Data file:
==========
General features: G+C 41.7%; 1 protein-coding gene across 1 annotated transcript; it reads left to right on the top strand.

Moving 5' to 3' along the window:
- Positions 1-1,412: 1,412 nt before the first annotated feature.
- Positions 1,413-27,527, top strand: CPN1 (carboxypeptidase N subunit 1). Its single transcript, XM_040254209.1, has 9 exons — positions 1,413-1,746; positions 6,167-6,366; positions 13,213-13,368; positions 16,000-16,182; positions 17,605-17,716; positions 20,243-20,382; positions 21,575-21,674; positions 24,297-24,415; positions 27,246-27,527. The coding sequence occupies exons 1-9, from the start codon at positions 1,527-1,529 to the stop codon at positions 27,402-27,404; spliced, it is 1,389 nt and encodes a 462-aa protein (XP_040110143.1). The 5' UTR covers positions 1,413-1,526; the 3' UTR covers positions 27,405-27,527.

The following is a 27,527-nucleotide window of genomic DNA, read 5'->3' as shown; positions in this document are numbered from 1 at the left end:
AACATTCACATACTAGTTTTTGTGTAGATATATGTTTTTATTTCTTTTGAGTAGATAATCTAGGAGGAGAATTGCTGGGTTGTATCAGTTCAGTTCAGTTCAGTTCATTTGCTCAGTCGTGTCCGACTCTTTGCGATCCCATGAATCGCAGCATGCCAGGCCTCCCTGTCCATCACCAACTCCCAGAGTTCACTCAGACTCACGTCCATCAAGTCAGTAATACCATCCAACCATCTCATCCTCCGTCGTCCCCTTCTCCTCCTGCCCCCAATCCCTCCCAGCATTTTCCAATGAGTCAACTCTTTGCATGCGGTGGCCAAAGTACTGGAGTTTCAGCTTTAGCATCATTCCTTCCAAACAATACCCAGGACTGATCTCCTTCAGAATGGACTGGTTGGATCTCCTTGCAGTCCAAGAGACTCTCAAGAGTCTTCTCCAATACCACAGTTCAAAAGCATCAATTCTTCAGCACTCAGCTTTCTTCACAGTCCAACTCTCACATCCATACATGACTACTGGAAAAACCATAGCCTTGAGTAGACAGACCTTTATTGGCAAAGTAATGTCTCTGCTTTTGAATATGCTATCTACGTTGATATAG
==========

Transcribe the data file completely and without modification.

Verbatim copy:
General features: G+C 41.7%; 1 protein-coding gene across 1 annotated transcript; it reads left to right on the top strand.

Moving 5' to 3' along the window:
- Positions 1-1,412: 1,412 nt before the first annotated feature.
- Positions 1,413-27,527, top strand: CPN1 (carboxypeptidase N subunit 1). Its single transcript, XM_040254209.1, has 9 exons — positions 1,413-1,746; positions 6,167-6,366; positions 13,213-13,368; positions 16,000-16,182; positions 17,605-17,716; positions 20,243-20,382; positions 21,575-21,674; positions 24,297-24,415; positions 27,246-27,527. The coding sequence occupies exons 1-9, from the start codon at positions 1,527-1,529 to the stop codon at positions 27,402-27,404; spliced, it is 1,389 nt and encodes a 462-aa protein (XP_040110143.1). The 5' UTR covers positions 1,413-1,526; the 3' UTR covers positions 27,405-27,527.

The following is a 27,527-nucleotide window of genomic DNA, read 5'->3' as shown; positions in this document are numbered from 1 at the left end:
AACATTCACATACTAGTTTTTGTGTAGATATATGTTTTTATTTCTTTTGAGTAGATAATCTAGGAGGAGAATTGCTGGGTTGTATCAGTTCAGTTCAGTTCAGTTCATTTGCTCAGTCGTGTCCGACTCTTTGCGATCCCATGAATCGCAGCATGCCAGGCCTCCCTGTCCATCACCAACTCCCAGAGTTCACTCAGACTCACGTCCATCAAGTCAGTAATACCATCCAACCATCTCATCCTCCGTCGTCCCCTTCTCCTCCTGCCCCCAATCCCTCCCAGCATTTTCCAATGAGTCAACTCTTTGCATGCGGTGGCCAAAGTACTGGAGTTTCAGCTTTAGCATCATTCCTTCCAAACAATACCCAGGACTGATCTCCTTCAGAATGGACTGGTTGGATCTCCTTGCAGTCCAAGAGACTCTCAAGAGTCTTCTCCAATACCACAGTTCAAAAGCATCAATTCTTCAGCACTCAGCTTTCTTCACAGTCCAACTCTCACATCCATACATGACTACTGGAAAAACCATAGCCTTGAGTAGACAGACCTTTATTGGCAAAGTAATGTCTCTGCTTTTGAATATGCTATCTACGTTGATATAG